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Splitting the Article[edit]

Since the bugbears of legend are little like the ones of D&D, I'd suggest making a separate article for the D&D version, called Bugbear (Dungeons & Dragons)


The pronunciation of "bear" sounding like "bar" isn't limited to "rednecks" (offensive cultural label) but is widespread through the American South and Midwest. Perhaps a less offensive, more linguistically accurate annotation could be put on the bullet item, or the parenthetical comment removed altogether.

The American Midwest? What part of the Midwest, pray tell? —Preceding unsigned comment added by (talk) 03:45, 7 March 2009 (UTC)


I've heard of a moss parasite known as a bug-bear. It is microscopic, has six limbs and curls up in a ball retracting its' legs and excreting most of its' liquids. Any one know what its' proper name is? —Preceding unsigned comment added by (talk) 21:43, 4 April 2008 (UTC)

Merger proposal[edit]

Please vote on one of the following options: Casliber (talk · contribs) 05:57, 18 July 2012 (UTC)

To Bogeyman[edit]

  1. Starting a new Merger Proposal, this time to Bogeyman. (Not sure what to do with the discussion from the previous merge proposal, which seems to be to Bugbear (Dungeons & Dragons)? It never got closed out.) Here is my reasoning. There is nothing, that I can find in my sources, that separates a Bugbear from other "Bogeyman" type creatures (aka Bugaboo, Buca-Boo, Bugan, Bugs, Bogeys, etc) that are described in the Bogeyman article. My copy of Briggs (Katharine Briggs, An Encyclopedia of Fairies, Hobgoblins, Brownies, Bogies, and Other Supernatural Creatures, "Bugs, bugs-a-boos, boggle-boos, bugbears, etc", p.52) which also groups these things together, describes all of these creatures as generic "Nursery bogies", which is what the Bogeyman article here describes. Bogeyman already mentions Bugbear. I'd suggest a redirect. Bugbear probably does merit its own paragraph instead of just a mention in a list, so copy this paragraph over there with some edits. If any pop culture links are needed, make this a disambiguation page, linking to Bogeyman and the two pop culture links. If someone has a few sources that depict this creature as somehow unique and deserving of its own page, I'd happily be convinced to keep it.lunaverse (talk) 03:49, 18 July 2012 (UTC)
I guess it depends on which way we merge - it is true that if we look at it from a folklore POV then we have a whole bunch of synonyms as mentioned above. However if we merge with the modern fantasy concept, then we have a specific giant goblinoid creature, which would be distinct from the others. So the below is my preference. So I will tweak after I edit this section. Casliber (talk · contribs) 04:57, 18 July 2012 (UTC)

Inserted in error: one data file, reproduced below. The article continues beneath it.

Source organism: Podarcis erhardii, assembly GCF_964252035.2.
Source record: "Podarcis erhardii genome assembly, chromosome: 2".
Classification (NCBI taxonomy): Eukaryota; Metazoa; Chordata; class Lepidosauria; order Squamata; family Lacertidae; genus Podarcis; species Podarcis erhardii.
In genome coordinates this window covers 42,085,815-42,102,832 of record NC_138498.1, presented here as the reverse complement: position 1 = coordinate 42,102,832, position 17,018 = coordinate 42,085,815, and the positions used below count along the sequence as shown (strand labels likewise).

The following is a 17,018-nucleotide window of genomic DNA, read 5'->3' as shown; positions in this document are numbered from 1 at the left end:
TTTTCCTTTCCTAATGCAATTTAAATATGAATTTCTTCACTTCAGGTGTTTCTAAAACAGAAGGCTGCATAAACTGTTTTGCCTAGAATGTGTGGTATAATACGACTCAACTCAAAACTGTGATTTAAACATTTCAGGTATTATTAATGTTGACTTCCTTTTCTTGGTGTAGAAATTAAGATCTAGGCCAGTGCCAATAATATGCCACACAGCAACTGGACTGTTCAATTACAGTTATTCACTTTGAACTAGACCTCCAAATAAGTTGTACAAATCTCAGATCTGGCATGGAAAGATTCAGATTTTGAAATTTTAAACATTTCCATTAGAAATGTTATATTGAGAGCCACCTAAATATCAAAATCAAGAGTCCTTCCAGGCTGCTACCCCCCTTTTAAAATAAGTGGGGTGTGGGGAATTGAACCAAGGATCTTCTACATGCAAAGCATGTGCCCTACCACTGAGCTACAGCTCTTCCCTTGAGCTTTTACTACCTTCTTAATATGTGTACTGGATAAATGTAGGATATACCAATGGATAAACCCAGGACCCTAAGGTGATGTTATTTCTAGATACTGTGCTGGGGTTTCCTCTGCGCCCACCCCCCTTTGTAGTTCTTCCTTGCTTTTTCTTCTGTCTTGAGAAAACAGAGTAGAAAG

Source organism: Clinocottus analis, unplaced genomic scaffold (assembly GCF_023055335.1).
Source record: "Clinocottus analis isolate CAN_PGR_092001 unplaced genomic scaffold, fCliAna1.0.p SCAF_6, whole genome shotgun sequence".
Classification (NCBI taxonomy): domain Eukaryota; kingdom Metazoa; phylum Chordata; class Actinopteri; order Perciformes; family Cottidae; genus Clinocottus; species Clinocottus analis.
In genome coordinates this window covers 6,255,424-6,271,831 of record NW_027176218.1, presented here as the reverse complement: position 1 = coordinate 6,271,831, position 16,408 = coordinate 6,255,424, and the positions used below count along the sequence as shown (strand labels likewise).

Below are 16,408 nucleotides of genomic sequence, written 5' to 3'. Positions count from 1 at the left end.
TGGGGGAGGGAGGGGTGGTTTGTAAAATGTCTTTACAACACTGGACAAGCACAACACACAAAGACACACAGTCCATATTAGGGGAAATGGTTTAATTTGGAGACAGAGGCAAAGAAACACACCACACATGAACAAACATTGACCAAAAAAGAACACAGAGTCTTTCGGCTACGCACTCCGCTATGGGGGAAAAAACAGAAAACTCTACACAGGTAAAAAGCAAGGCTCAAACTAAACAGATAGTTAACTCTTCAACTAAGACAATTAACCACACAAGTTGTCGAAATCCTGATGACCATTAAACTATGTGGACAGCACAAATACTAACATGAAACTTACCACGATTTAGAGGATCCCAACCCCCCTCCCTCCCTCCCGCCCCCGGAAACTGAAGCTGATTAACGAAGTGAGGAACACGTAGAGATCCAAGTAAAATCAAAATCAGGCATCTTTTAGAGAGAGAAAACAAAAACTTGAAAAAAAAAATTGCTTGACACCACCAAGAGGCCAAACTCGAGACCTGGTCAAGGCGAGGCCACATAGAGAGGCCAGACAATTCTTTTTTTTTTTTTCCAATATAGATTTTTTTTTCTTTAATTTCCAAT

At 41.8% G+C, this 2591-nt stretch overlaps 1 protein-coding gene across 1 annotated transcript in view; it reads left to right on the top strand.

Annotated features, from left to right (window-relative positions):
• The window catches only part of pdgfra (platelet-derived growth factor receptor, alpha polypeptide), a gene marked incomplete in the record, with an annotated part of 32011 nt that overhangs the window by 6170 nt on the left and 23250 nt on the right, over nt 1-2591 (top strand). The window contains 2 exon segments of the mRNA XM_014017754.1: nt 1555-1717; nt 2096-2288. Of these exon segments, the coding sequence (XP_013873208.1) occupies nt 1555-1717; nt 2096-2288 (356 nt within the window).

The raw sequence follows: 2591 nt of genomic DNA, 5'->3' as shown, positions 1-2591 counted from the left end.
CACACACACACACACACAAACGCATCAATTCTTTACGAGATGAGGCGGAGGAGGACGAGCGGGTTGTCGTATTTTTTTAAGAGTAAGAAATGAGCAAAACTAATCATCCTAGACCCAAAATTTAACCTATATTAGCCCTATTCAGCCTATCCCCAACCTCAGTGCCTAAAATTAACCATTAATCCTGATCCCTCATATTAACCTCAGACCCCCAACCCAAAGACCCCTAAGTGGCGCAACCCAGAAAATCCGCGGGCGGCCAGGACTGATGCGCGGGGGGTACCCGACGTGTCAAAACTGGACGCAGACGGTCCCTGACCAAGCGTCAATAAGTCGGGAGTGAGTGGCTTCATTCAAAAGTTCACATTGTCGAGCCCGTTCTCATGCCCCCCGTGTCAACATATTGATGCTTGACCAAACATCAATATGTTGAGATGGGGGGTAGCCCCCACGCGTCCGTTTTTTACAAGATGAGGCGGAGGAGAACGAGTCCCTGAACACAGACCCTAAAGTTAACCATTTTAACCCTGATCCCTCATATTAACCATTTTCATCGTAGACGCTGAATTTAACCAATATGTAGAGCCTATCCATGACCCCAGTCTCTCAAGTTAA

Thanks for the cleanup help. :) There appears to already be an article on Bugbear as a fantasy concept, e.g.:Bugbear (Dungeons & Dragons). This article as it stands, currently is about the folklore concept with pointers to the articles on the modern fantasy creature. I do a lot of folklore research, and my take on it is that "Bogeyman" is the more widely-used term, and Bugbear is just a different word for that concept. Briggs agrees with me in her book. lunaverse (talk) 20:18, 18 July 2012 (UTC)

With Bugbear (Dungeons & Dragons)[edit]

  1. As below. My opinion is that the bugbear article is not a bugbear-but-minus-references-from-popular-culture article. Better one more robust article than two stubby pages about a folkloric and fictional critter subdivided by an arbitrary definition of popular culture. Casliber (talk · contribs) 05:57, 18 July 2012 (UTC)
  • Strongly Oppose this option. There are other articles in the Wikipedia namespace in which the versions, mythological and Dungeons & Dragons, have their own separate articles. For example: Selkie and Selkie (Dungeons & Dragons), and if you look at these two articles, these are two completely different "beings" as they do not resemble each other at all. A conversation regarding this option belongs elsewhere so a precedent can be set for that option, somewhere such as Wikipedia talk:WikiProject Dungeons & Dragons. Steel1943 (talk) 20:40, 9 February 2013 (UTC)